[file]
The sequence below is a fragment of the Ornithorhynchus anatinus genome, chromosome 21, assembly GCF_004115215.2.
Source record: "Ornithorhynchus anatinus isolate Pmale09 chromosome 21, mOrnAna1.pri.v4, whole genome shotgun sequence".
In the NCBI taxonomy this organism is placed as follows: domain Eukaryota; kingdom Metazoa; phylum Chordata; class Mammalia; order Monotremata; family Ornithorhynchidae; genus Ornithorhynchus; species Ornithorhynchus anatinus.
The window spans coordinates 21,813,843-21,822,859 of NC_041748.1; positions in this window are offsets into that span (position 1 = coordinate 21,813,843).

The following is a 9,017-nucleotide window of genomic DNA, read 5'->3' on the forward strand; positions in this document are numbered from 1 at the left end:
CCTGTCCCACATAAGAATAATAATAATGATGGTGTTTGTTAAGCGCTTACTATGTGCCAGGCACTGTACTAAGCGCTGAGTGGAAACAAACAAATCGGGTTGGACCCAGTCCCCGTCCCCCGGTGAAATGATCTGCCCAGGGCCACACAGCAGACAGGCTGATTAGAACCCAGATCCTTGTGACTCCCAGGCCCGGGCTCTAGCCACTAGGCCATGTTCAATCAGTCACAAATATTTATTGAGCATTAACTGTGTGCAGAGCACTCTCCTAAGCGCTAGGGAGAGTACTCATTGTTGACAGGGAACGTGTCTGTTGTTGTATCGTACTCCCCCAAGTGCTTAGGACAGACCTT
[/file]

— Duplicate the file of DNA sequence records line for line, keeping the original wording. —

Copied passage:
The sequence below is a fragment of the Ornithorhynchus anatinus genome, chromosome 21, assembly GCF_004115215.2.
Source record: "Ornithorhynchus anatinus isolate Pmale09 chromosome 21, mOrnAna1.pri.v4, whole genome shotgun sequence".
In the NCBI taxonomy this organism is placed as follows: domain Eukaryota; kingdom Metazoa; phylum Chordata; class Mammalia; order Monotremata; family Ornithorhynchidae; genus Ornithorhynchus; species Ornithorhynchus anatinus.
The window spans coordinates 21,813,843-21,822,859 of NC_041748.1; positions in this window are offsets into that span (position 1 = coordinate 21,813,843).

The following is a 9,017-nucleotide window of genomic DNA, read 5'->3' on the forward strand; positions in this document are numbered from 1 at the left end:
CCTGTCCCACATAAGAATAATAATAATGATGGTGTTTGTTAAGCGCTTACTATGTGCCAGGCACTGTACTAAGCGCTGAGTGGAAACAAACAAATCGGGTTGGACCCAGTCCCCGTCCCCCGGTGAAATGATCTGCCCAGGGCCACACAGCAGACAGGCTGATTAGAACCCAGATCCTTGTGACTCCCAGGCCCGGGCTCTAGCCACTAGGCCATGTTCAATCAGTCACAAATATTTATTGAGCATTAACTGTGTGCAGAGCACTCTCCTAAGCGCTAGGGAGAGTACTCATTGTTGACAGGGAACGTGTCTGTTGTTGTATCGTACTCCCCCAAGTGCTTAGGACAGACCTT